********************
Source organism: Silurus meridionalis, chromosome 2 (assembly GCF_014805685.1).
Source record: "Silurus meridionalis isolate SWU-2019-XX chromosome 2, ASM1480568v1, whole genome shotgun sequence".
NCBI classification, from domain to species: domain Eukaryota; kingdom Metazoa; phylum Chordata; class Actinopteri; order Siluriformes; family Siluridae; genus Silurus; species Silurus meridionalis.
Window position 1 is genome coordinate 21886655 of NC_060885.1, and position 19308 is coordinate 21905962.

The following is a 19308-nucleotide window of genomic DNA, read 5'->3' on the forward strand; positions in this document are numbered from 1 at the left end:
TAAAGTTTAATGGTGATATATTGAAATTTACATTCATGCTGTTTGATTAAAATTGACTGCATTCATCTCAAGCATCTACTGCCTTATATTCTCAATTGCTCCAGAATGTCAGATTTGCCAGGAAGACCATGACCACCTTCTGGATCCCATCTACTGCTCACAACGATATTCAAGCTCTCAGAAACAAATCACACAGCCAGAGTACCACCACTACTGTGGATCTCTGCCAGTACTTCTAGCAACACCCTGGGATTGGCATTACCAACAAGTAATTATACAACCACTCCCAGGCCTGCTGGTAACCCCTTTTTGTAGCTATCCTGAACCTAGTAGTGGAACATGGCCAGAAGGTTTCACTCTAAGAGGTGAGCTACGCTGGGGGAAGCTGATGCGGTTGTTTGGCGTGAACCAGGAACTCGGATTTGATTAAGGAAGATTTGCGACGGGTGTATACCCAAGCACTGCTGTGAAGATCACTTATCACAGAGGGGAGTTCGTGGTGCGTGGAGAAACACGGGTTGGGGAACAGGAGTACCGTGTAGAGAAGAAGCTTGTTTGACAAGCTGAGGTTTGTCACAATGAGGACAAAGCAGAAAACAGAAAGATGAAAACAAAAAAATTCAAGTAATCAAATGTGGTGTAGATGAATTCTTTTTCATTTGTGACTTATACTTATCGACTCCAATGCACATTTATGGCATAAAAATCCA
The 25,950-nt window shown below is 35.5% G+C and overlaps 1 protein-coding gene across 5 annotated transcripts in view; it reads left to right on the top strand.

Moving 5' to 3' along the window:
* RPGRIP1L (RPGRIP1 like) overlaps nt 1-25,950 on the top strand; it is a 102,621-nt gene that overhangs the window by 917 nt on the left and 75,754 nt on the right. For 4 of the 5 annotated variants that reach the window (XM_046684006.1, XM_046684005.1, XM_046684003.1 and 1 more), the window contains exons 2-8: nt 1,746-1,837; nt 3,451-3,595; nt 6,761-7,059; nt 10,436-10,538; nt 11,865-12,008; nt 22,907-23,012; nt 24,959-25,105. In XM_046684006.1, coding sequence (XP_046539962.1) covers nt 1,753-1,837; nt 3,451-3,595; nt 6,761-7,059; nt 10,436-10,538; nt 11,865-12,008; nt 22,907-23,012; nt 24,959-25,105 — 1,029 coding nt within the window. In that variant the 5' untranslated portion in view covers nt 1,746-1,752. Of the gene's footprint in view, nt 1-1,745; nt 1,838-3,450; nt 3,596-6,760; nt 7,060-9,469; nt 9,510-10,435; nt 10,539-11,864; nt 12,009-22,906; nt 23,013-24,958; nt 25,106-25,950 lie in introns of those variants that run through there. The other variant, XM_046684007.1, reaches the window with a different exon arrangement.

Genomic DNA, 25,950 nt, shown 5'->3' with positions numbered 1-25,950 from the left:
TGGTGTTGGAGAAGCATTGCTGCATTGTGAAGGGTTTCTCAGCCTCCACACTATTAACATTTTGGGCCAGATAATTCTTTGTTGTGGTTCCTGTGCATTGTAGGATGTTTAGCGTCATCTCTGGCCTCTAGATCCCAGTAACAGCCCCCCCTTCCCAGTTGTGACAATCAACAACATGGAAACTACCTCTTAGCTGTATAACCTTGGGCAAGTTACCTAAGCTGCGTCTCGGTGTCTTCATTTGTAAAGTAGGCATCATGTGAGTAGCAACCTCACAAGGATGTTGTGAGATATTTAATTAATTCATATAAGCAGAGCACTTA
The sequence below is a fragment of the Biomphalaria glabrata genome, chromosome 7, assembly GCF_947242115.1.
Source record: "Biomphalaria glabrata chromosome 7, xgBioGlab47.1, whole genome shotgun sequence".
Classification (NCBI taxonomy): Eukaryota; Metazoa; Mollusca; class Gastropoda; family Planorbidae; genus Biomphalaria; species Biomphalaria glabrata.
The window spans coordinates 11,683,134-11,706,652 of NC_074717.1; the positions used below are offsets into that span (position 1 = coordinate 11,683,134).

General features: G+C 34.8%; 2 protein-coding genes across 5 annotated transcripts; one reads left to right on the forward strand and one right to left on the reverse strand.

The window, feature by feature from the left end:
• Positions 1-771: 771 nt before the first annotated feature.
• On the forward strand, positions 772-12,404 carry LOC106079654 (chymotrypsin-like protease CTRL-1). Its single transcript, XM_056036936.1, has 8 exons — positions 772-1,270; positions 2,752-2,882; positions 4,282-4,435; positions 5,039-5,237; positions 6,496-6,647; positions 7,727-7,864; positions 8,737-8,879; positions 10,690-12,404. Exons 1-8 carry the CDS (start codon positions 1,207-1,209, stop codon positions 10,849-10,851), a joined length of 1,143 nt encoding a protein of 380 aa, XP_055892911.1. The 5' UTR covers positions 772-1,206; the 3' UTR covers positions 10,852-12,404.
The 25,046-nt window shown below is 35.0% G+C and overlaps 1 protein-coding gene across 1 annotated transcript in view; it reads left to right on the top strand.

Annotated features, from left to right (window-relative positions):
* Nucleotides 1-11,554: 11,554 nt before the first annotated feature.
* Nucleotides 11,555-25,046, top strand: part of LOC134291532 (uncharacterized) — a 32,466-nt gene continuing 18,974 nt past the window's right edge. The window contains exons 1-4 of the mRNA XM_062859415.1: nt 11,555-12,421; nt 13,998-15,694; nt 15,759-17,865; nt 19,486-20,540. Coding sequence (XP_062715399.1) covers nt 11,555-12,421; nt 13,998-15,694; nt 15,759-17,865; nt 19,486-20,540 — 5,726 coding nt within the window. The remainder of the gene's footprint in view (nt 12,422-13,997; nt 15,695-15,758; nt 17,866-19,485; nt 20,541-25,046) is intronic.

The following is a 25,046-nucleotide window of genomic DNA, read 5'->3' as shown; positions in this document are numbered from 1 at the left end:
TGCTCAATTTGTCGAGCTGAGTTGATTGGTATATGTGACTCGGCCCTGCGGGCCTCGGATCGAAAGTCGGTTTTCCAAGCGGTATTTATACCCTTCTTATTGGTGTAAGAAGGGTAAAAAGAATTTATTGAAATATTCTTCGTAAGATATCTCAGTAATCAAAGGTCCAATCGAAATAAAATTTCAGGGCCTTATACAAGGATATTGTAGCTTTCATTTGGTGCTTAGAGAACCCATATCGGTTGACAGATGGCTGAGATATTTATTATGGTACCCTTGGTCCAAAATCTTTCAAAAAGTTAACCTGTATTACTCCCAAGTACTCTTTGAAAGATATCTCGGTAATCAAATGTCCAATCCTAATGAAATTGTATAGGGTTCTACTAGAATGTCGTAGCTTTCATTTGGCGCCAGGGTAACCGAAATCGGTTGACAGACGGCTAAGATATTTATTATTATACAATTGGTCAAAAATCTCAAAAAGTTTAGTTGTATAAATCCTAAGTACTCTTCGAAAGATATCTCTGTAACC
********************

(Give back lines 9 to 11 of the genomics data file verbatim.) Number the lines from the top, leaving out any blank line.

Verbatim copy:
* RPGRIP1L (RPGRIP1 like) overlaps nt 1-25,950 on the top strand; it is a 102,621-nt gene that overhangs the window by 917 nt on the left and 75,754 nt on the right. For 4 of the 5 annotated variants that reach the window (XM_046684006.1, XM_046684005.1, XM_046684003.1 and 1 more), the window contains exons 2-8: nt 1,746-1,837; nt 3,451-3,595; nt 6,761-7,059; nt 10,436-10,538; nt 11,865-12,008; nt 22,907-23,012; nt 24,959-25,105. In XM_046684006.1, coding sequence (XP_046539962.1) covers nt 1,753-1,837; nt 3,451-3,595; nt 6,761-7,059; nt 10,436-10,538; nt 11,865-12,008; nt 22,907-23,012; nt 24,959-25,105 — 1,029 coding nt within the window. In that variant the 5' untranslated portion in view covers nt 1,746-1,752. Of the gene's footprint in view, nt 1-1,745; nt 1,838-3,450; nt 3,596-6,760; nt 7,060-9,469; nt 9,510-10,435; nt 10,539-11,864; nt 12,009-22,906; nt 23,013-24,958; nt 25,106-25,950 lie in introns of those variants that run through there. The other variant, XM_046684007.1, reaches the window with a different exon arrangement.

Genomic DNA, 25,950 nt, shown 5'->3' with positions numbered 1-25,950 from the left:
TGGTGTTGGAGAAGCATTGCTGCATTGTGAAGGGTTTCTCAGCCTCCACACTATTAACATTTTGGGCCAGATAATTCTTTGTTGTGGTTCCTGTGCATTGTAGGATGTTTAGCGTCATCTCTGGCCTCTAGATCCCAGTAACAGCCCCCCCTTCCCAGTTGTGACAATCAACAACATGGAAACTACCTCTTAGCTGTATAACCTTGGGCAAGTTACCTAAGCTGCGTCTCGGTGTCTTCATTTGTAAAGTAGGCATCATGTGAGTAGCAACCTCACAAGGATGTTGTGAGATATTTAATTAATTCATATAAGCAGAGCACTTA